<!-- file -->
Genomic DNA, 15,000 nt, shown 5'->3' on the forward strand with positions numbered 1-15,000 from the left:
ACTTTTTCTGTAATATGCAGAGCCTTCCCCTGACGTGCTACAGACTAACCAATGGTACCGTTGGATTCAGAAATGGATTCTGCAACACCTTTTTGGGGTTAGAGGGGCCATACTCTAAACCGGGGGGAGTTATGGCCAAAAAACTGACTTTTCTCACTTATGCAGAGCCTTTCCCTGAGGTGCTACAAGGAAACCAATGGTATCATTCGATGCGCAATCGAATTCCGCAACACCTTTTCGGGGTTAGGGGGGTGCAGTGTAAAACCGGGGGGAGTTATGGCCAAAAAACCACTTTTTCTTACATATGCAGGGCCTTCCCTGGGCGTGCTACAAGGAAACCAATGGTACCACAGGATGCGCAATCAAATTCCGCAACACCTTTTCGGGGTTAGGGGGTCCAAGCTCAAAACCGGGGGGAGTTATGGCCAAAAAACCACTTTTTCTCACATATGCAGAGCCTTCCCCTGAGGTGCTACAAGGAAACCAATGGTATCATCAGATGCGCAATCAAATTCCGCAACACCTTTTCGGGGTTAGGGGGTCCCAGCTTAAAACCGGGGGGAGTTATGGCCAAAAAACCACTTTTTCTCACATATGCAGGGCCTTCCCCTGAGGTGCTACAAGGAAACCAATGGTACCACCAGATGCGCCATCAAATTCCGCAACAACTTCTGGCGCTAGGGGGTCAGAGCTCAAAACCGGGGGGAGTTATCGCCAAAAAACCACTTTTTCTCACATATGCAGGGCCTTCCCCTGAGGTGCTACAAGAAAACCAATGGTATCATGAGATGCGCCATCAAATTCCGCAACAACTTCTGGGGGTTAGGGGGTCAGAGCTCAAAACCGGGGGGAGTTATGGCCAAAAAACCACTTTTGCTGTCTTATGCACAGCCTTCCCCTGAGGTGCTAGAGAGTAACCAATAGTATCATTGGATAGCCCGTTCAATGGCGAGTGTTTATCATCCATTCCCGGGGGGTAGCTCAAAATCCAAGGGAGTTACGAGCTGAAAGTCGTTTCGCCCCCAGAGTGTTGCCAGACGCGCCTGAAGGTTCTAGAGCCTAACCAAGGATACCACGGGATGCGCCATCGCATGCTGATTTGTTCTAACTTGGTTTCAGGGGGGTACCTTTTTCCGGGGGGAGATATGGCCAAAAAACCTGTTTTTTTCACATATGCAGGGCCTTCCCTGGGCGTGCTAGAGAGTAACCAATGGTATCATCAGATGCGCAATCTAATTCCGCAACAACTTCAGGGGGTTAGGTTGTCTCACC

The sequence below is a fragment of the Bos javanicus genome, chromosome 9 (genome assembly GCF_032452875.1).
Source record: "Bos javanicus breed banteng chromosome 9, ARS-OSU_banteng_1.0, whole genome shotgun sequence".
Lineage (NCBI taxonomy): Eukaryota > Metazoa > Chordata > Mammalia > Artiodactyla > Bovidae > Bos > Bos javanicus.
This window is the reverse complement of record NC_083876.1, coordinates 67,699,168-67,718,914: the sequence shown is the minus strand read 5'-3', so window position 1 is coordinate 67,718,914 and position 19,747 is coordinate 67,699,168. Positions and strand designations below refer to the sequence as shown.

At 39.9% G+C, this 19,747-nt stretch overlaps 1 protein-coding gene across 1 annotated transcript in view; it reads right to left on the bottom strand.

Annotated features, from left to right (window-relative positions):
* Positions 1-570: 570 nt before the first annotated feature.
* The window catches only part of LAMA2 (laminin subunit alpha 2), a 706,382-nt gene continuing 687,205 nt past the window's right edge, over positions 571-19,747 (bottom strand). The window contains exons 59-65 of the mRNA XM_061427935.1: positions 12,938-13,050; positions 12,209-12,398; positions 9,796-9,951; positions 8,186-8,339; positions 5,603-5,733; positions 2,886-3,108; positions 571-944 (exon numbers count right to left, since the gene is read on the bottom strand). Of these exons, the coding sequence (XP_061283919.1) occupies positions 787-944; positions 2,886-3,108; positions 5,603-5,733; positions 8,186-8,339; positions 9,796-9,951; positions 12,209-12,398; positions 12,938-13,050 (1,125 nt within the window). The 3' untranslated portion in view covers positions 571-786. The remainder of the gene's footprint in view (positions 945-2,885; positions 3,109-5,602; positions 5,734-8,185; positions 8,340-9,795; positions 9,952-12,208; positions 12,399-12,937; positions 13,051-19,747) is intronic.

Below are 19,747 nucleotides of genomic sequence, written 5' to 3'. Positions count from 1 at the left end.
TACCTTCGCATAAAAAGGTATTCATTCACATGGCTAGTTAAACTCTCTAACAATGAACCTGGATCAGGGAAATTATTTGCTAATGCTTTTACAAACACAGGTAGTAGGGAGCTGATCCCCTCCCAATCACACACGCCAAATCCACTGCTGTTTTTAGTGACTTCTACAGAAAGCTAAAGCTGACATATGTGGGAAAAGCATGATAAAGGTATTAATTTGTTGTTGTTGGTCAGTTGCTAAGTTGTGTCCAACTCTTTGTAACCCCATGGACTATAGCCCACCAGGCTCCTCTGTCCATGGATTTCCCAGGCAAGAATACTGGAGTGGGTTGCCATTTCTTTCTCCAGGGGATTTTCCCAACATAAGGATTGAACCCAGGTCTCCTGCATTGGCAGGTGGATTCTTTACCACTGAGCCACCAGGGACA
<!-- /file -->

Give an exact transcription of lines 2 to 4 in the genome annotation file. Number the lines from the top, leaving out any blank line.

ACTTTTTCTGTAATATGCAGAGCCTTCCCCTGACGTGCTACAGACTAACCAATGGTACCGTTGGATTCAGAAATGGATTCTGCAACACCTTTTTGGGGTTAGAGGGGCCATACTCTAAACCGGGGGGAGTTATGGCCAAAAAACTGACTTTTCTCACTTATGCAGAGCCTTTCCCTGAGGTGCTACAAGGAAACCAATGGTATCATTCGATGCGCAATCGAATTCCGCAACACCTTTTCGGGGTTAGGGGGGTGCAGTGTAAAACCGGGGGGAGTTATGGCCAAAAAACCACTTTTTCTTACATATGCAGGGCCTTCCCTGGGCGTGCTACAAGGAAACCAATGGTACCACAGGATGCGCAATCAAATTCCGCAACACCTTTTCGGGGTTAGGGGGTCCAAGCTCAAAACCGGGGGGAGTTATGGCCAAAAAACCACTTTTTCTCACATATGCAGAGCCTTCCCCTGAGGTGCTACAAGGAAACCAATGGTATCATCAGATGCGCAATCAAATTCCGCAACACCTTTTCGGGGTTAGGGGGTCCCAGCTTAAAACCGGGGGGAGTTATGGCCAAAAAACCACTTTTTCTCACATATGCAGGGCCTTCCCCTGAGGTGCTACAAGGAAACCAATGGTACCACCAGATGCGCCATCAAATTCCGCAACAACTTCTGGCGCTAGGGGGTCAGAGCTCAAAACCGGGGGGAGTTATCGCCAAAAAACCACTTTTTCTCACATATGCAGGGCCTTCCCCTGAGGTGCTACAAGAAAACCAATGGTATCATGAGATGCGCCATCAAATTCCGCAACAACTTCTGGGGGTTAGGGGGTCAGAGCTCAAAACCGGGGGGAGTTATGGCCAAAAAACCACTTTTGCTGTCTTATGCACAGCCTTCCCCTGAGGTGCTAGAGAGTAACCAATAGTATCATTGGATAGCCCGTTCAATGGCGAGTGTTTATCATCCATTCCCGGGGGGTAGCTCAAAATCCAAGGGAGTTACGAGCTGAAAGTCGTTTCGCCCCCAGAGTGTTGCCAGACGCGCCTGAAGGTTCTAGAGCCTAACCAAGGATACCACGGGATGCGCCATCGCATGCTGATTTGTTCTAACTTGGTTTCAGGGGGGTACCTTTTTCCGGGGGGAGATATGGCCAAAAAACCTGTTTTTTTCACATATGCAGGGCCTTCCCTGGGCGTGCTAGAGAGTAACCAATGGTATCATCAGATGCGCAATCTAATTCCGCAACAACTTCAGGGGGTTAGGTTGTCTCACC

The sequence below is a fragment of the Bos javanicus genome, chromosome 9 (genome assembly GCF_032452875.1).
Source record: "Bos javanicus breed banteng chromosome 9, ARS-OSU_banteng_1.0, whole genome shotgun sequence".